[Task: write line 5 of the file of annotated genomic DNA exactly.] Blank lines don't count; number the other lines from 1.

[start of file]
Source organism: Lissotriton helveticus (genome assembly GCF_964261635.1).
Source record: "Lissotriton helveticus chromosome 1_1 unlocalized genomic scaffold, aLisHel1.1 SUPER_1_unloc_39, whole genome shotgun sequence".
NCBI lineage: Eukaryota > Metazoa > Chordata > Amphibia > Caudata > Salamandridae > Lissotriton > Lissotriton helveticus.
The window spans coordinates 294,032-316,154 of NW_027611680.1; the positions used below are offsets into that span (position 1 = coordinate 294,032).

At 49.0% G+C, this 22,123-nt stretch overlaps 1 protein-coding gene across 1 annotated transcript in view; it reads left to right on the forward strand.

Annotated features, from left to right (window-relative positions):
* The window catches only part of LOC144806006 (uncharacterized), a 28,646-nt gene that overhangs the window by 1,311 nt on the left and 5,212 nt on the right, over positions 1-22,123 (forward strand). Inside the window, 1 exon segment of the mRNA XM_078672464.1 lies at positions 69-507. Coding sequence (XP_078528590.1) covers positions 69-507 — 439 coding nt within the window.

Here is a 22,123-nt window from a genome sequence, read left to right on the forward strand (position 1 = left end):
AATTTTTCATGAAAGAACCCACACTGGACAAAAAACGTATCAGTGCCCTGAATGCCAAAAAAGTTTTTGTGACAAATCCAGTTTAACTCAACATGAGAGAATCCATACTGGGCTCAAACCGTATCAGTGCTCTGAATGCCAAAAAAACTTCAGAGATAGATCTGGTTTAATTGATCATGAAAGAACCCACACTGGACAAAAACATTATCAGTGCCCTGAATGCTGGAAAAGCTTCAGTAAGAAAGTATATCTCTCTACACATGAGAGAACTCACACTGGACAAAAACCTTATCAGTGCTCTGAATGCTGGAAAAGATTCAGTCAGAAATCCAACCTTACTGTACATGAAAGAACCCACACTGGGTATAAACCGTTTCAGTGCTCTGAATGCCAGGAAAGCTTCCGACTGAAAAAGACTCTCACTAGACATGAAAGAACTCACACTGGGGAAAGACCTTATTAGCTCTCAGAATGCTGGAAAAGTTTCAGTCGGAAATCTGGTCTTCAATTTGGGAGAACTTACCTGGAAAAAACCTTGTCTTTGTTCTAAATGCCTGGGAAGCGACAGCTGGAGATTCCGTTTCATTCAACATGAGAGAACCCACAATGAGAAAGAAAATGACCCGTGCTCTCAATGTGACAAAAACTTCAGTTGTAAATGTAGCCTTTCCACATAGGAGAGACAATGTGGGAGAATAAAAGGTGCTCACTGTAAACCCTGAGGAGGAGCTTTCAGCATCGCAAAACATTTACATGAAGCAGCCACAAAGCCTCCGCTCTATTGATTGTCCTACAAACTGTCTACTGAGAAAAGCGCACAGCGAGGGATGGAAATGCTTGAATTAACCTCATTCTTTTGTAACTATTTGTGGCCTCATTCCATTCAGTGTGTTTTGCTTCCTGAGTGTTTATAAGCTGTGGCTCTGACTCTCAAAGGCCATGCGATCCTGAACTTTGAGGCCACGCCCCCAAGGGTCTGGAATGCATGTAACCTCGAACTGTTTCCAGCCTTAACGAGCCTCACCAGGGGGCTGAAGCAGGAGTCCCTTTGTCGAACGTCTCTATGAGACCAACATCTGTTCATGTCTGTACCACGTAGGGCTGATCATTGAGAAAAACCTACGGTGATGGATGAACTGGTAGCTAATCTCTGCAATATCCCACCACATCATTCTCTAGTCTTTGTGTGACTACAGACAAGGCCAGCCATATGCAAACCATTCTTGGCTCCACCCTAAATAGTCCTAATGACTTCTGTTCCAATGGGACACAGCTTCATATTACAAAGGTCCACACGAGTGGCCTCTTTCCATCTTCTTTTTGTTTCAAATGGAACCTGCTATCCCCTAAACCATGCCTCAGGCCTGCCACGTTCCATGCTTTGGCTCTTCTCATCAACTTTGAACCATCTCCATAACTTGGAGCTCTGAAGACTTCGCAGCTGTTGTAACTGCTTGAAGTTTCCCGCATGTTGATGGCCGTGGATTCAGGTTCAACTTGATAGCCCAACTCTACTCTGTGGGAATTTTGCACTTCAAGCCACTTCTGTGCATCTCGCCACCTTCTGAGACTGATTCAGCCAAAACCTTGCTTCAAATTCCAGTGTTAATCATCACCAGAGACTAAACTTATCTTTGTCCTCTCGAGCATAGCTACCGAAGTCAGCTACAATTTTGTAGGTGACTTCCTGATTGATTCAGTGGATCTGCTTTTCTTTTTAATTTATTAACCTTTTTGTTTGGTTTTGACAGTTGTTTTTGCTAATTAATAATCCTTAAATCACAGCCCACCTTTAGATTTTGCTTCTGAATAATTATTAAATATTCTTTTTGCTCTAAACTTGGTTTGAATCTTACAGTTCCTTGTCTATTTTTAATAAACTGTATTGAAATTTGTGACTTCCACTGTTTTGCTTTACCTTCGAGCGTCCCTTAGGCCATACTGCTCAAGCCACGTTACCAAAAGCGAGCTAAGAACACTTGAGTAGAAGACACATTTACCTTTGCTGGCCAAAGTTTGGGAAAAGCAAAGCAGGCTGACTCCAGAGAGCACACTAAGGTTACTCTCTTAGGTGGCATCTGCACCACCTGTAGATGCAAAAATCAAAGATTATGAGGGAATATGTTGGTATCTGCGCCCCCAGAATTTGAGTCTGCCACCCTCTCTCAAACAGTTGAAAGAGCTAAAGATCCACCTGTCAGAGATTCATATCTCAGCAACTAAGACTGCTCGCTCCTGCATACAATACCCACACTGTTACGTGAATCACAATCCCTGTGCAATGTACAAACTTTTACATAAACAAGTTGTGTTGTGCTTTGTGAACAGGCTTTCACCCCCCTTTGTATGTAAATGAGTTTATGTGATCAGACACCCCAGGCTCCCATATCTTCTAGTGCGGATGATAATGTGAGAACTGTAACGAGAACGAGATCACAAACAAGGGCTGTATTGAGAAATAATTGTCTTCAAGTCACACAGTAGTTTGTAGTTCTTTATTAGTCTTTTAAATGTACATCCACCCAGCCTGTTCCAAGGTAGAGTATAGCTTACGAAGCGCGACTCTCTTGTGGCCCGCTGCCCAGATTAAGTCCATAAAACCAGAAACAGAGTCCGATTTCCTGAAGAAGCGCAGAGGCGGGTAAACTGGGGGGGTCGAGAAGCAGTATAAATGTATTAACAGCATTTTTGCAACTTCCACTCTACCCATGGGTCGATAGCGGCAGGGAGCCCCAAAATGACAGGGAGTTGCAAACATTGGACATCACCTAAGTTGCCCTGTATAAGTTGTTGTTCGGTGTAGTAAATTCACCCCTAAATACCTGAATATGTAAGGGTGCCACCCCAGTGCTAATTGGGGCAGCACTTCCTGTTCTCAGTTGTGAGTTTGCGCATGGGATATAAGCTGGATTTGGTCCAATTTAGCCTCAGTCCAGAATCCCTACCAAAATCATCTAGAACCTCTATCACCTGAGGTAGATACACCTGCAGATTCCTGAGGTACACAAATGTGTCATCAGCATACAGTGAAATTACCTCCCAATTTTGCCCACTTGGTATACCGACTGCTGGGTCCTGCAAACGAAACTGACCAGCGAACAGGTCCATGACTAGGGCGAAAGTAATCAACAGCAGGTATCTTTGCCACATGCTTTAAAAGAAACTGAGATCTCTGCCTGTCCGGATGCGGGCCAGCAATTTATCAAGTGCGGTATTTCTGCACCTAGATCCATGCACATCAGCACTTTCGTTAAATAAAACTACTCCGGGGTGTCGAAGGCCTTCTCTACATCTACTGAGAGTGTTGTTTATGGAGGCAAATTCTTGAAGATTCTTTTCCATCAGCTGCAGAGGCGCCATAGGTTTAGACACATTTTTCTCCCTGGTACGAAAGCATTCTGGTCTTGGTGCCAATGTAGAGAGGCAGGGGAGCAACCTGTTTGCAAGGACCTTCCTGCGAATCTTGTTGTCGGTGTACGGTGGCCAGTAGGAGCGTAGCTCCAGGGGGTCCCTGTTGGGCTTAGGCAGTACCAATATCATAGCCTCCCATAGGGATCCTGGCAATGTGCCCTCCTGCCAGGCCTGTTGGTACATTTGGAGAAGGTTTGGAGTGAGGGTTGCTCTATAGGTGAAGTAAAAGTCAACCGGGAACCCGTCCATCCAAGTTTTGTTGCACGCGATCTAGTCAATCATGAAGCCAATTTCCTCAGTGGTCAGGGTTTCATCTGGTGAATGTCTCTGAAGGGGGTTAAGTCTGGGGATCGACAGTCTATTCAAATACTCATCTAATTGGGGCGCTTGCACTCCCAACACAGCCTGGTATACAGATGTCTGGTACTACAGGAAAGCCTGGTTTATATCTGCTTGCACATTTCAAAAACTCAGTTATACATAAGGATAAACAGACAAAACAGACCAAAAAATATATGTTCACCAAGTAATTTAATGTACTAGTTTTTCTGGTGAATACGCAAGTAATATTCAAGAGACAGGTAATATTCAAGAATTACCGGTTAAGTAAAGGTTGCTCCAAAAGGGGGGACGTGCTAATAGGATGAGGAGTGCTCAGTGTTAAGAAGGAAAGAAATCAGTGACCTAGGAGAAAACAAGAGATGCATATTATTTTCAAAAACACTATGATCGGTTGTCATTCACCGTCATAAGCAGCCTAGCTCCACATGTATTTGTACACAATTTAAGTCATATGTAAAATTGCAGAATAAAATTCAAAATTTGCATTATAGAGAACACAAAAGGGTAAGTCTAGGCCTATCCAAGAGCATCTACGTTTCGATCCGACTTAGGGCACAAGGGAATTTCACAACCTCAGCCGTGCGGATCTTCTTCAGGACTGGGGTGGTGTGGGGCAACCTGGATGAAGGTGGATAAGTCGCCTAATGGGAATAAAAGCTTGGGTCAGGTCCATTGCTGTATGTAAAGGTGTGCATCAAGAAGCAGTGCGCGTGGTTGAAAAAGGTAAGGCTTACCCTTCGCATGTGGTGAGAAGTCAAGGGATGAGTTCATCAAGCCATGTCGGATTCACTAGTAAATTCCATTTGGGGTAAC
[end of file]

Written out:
At 49.0% G+C, this 22,123-nt stretch overlaps 1 protein-coding gene across 1 annotated transcript in view; it reads left to right on the forward strand.